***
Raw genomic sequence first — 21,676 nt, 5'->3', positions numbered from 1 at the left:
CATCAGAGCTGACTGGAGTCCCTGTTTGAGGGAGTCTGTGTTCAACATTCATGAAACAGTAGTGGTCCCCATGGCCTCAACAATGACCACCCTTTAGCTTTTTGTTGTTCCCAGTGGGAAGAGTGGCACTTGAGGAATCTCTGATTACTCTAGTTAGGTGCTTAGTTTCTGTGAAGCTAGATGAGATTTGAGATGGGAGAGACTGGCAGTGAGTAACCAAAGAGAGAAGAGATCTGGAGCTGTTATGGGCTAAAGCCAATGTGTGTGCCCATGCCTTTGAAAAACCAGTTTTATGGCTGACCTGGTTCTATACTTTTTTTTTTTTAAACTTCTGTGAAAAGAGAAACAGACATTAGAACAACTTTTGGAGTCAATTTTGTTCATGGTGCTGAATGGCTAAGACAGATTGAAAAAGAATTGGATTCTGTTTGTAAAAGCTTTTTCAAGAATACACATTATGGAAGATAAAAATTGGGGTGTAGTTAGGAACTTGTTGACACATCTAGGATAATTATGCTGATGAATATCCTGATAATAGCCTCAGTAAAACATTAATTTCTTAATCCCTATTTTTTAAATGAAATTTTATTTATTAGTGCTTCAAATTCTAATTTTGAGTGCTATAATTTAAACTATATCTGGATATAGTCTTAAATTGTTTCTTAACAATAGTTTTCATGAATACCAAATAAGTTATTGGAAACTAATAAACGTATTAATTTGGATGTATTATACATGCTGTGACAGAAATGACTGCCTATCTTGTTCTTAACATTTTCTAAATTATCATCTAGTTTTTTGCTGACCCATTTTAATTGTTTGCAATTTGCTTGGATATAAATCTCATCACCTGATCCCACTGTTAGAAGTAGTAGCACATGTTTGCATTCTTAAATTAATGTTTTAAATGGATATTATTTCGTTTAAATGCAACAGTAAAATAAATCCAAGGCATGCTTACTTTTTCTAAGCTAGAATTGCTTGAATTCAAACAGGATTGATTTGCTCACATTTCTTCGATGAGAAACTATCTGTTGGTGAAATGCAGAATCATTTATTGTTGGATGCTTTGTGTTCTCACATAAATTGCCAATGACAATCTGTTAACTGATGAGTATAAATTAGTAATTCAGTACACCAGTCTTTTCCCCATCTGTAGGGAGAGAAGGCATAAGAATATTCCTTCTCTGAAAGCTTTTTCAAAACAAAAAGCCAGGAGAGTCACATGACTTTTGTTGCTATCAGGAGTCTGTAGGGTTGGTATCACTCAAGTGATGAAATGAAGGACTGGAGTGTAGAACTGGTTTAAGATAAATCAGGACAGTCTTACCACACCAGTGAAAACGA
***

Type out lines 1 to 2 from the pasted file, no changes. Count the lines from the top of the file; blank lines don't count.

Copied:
Raw genomic sequence first — 21,676 nt, 5'->3', positions numbered from 1 at the left:
CATCAGAGCTGACTGGAGTCCCTGTTTGAGGGAGTCTGTGTTCAACATTCATGAAACAGTAGTGGTCCCCATGGCCTCAACAATGACCACCCTTTAGCTTTTTGTTGTTCCCAGTGGGAAGAGTGGCACTTGAGGAATCTCTGATTACTCTAGTTAGGTGCTTAGTTTCTGTGAAGCTAGATGAGATTTGAGATGGGAGAGACTGGCAGTGAGTAACCAAAGAGAGAAGAGATCTGGAGCTGTTATGGGCTAAAGCCAATGTGTGTGCCCATGCCTTTGAAAAACCAGTTTTATGGCTGACCTGGTTCTATACTTTTTTTTTTTTAAACTTCTGTGAAAAGAGAAACAGACATTAGAACAACTTTTGGAGTCAATTTTGTTCATGGTGCTGAATGGCTAAGACAGATTGAAAAAGAATTGGATTCTGTTTGTAAAAGCTTTTTCAAGAATACACATTATGGAAGATAAAAATTGGGGTGTAGTTAGGAACTTGTTGACACATCTAGGATAATTATGCTGATGAATATCCTGATAATAGCCTCAGTAAAACATTAATTTCTTAATCCCTATTTTTTAAATGAAATTTTATTTATTAGTGCTTCAAATTCTAATTTTGAGTGCTATAATTTAAACTATATCTGGATATAGTCTTAAATTGTTTCTTAACAATAGTTTTCATGAATACCAAATAAGTTATTGGAAACTAATAAACGTATTAATTTGGATGTATTATACATGCTGTGACAGAAATGACTGCCTATCTTGTTCTTAACATTTTCTAAATTATCATCTAGTTTTTTGCTGACCCATTTTAATTGTTTGCAATTTGCTTGGATATAAATCTCATCACCTGATCCCACTGTTAGAAGTAGTAGCACATGTTTGCATTCTTAAATTAATGTTTTAAATGGATATTATTTCGTTTAAATGCAACAGTAAAATAAATCCAAGGCATGCTTACTTTTTCTAAGCTAGAATTGCTTGAATTCAAACAGGATTGATTTGCTCACATTTCTTCGATGAGAAACTATCTGTTGGTGAAATGCAGAATCATTTATTGTTGGATGCTTTGTGTTCTCACATAAATTGCCAATGACAATCTGTTAACTGATGAGTATAAATTAGTAATTCAGTACACCAGTCTTTTCCCCATCTGTAGGGAGAGAAGGCATAAGAATATTCCTTCTCTGAAAGCTTTTTCAAAACAAAAAGCCAGGAGAGTCACATGACTTTTGTTGCTATCAGGAGTCTGTAGGGTTGGTATCACTCAAGTGATGAAATGAAGGACTGGAGTGTAGAACTGGTTTAAGATAAATCAGGACAGTCTTACCACACCAGTGAAAACGA